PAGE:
MAGA Malarkey: The Extremism You Missed From Republicans This Week
October 6, 2023
MAGA Republicans reached new heights this week with their extremism, hypocrisy, chaos, and — as President Biden would call it — malarkey. In case you missed it: Instead of doing their jobs and, well, governing, House Republicans remain beholden to Donald Trump and his MAGA agenda, calling for him to be a “MAGA speaker” as they fight amongst themselves.
Meanwhile, their chaos continues: Senator Rand Paul called for cuts to critical programs including Social Security, Medicare, and Medicaid; and Donald Trump ramped up his MAGA extremism by escalating his violent rhetoric.
Extreme House Republicans are so beholden to Donald Trump and his MAGA agenda that they’re literally cheering for him to become speaker of the House.
@RepMTG: “If Trump becomes Speaker of the House, the House chamber will be like a Trump rally everyday!! It would be the House of MAGA!!!”
@RepGregSteube: “We need a MAGA Speaker.”
@RepTroyNehls: “America misses President Trump’s leadership. He would make Congress great again as Speaker of the House.”
@RepTroyNehls: “Are you ready?”
Not even Republicans can spin the chaotic mess that the House GOP has created by removing a speaker of their own party for the first time in U.S. history.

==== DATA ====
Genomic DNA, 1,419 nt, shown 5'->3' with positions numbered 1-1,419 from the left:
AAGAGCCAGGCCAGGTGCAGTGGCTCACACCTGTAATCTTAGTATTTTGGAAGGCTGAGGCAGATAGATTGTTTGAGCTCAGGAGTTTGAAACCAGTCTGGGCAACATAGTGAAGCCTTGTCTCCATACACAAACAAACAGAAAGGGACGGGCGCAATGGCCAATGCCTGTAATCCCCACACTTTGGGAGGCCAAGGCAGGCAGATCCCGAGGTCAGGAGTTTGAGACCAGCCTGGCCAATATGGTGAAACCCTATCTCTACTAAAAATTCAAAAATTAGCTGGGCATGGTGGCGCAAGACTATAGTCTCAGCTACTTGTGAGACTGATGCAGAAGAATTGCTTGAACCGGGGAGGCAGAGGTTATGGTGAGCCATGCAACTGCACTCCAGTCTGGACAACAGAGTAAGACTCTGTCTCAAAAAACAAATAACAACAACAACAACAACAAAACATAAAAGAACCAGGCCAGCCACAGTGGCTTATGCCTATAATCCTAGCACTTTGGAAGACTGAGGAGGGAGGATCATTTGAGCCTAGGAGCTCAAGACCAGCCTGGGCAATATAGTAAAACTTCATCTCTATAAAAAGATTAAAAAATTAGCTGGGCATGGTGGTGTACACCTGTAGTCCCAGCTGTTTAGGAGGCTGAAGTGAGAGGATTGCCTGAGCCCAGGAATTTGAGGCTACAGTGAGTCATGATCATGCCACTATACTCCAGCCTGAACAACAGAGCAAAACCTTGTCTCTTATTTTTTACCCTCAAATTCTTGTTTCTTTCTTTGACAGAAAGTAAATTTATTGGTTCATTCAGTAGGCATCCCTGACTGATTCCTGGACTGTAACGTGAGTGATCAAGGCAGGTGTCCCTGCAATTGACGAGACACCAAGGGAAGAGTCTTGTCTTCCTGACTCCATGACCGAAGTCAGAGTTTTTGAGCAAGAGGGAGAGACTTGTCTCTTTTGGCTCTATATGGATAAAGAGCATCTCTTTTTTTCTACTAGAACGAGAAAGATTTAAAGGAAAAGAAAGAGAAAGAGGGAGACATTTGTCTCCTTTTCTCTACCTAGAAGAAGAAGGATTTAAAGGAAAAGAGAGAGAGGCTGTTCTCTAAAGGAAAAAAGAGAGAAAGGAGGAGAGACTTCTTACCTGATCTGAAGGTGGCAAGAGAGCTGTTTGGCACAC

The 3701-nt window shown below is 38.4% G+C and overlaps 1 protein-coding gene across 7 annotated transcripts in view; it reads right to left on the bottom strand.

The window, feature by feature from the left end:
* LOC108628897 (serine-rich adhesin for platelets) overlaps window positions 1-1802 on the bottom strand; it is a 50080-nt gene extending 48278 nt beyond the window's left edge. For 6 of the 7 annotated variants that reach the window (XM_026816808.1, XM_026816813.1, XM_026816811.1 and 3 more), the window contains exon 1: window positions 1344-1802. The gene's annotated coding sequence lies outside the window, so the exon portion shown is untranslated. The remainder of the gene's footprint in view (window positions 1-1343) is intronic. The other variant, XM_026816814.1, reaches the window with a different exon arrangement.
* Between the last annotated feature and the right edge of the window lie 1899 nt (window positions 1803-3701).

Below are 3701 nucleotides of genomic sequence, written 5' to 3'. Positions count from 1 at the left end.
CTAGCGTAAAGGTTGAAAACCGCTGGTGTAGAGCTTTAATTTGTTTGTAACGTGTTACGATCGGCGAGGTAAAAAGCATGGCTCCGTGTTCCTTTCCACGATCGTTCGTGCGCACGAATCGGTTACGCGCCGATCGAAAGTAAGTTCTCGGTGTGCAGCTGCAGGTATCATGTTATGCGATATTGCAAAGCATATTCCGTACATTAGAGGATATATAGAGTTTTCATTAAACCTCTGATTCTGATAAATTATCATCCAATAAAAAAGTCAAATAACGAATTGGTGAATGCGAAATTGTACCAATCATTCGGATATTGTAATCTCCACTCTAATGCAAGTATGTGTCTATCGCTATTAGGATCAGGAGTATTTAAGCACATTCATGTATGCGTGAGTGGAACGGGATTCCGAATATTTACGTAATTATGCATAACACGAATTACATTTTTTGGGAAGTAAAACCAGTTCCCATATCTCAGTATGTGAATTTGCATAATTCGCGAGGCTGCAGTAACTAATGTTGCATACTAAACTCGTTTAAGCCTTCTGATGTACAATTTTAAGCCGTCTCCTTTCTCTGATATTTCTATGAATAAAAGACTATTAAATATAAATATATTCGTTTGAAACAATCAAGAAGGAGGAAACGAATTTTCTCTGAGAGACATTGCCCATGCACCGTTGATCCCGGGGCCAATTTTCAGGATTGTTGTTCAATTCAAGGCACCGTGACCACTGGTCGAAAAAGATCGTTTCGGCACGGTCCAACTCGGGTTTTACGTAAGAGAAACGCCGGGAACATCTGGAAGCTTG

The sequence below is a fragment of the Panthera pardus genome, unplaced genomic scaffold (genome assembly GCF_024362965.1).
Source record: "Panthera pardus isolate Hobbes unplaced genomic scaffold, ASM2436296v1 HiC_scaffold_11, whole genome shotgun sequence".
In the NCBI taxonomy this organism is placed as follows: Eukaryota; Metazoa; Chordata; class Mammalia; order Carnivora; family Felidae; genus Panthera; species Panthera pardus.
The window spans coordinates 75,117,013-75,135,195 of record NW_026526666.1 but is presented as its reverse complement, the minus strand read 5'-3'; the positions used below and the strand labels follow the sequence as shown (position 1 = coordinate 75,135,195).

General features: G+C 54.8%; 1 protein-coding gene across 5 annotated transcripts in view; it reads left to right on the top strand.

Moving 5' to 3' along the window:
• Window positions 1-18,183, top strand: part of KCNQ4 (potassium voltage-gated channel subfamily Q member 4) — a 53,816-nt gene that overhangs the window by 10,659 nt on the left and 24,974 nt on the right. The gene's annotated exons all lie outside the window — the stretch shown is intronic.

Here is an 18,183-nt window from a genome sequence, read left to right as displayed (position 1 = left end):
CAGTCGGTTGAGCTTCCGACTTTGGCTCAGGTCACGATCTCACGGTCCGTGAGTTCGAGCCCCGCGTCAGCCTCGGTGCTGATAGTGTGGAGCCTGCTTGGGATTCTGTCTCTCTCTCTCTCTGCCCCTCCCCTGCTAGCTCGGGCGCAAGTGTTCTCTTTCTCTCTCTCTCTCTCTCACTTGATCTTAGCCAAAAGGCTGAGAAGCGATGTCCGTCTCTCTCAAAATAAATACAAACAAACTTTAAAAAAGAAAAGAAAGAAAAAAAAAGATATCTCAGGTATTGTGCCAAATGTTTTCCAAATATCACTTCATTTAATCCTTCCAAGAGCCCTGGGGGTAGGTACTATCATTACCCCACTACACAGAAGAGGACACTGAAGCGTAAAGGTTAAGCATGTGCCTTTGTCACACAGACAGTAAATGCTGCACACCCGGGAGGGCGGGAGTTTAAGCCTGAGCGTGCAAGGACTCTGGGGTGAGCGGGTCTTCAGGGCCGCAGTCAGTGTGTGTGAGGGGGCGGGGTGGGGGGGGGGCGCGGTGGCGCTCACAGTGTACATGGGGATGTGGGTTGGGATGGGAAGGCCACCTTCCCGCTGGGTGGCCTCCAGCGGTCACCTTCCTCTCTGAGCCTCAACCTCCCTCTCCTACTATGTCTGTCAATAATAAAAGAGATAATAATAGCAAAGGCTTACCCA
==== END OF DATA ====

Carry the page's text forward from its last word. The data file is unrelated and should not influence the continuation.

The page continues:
Ron DeSantis: “I see a Republican majority that hasn’t delivered what it promised it’d deliver, but I also see a lot of political theater and performative stuff … a lot of chaos.”
RNC Chair Ronna McDaniel: “Every day we’re taking away from helping the American people because they’re the ones who really lost yesterday, right? Their business isn’t being done when Washington is shut down, which essentially it is for the next week.”
RNC Chair Ronna McDaniel: “We cannot do this and win. If this happens again, we are jeopardizing a very small House majority.”
Laura Ingraham, Fox News: “And now the attention is drawn to Capitol Hill and the fact the Republicans are so incapable of governing, they lost a speaker, which hasn’t really happened before in this way.”
Rep. Tim Burchett: “We took off six weeks this summer … they decided to take over two more weeks, and I feel like that’s a failure of leadership.”
Former John Boehner and Paul Ryan spokesperson: “We are not, right now, fit for governing. We are a party much more made for being in the minority. We like to vote against things.”
Former President George W. Bush spokesperson: “The Republican Party today just can’t govern. Nancy Pelosi, with a five-vote majority, she was able to govern. The Democrats have become the party of discipline and the Republicans have become the party that lacks discipline.”
The latest House Republican drama further proves MAGA Republicans cannot govern responsibly or effectively.
Politico: “The House GOP Is a Failed State”
The Atlantic: “McCarthy’s defeat was the result of a bitter power struggle within the GOP, and especially due to the efforts of Representative Matt Gaetz, a hard-right rebel, who forced the vote. The House is now without a speaker, and more chaos is sure to follow. The GOP still holds the House majority, but it is a deeply riven and dysfunctional party.”
Washington Post: “And what is the party today? It is a party whose leader for its presidential nomination sits in a New York courtroom, who faces four other trials for criminal indictments ahead, and who promises vengeance and retribution if elected in 2024. It is also a party with a tight group of rebels in the House who have shown that they can make turmoil the order of the day in Congress.”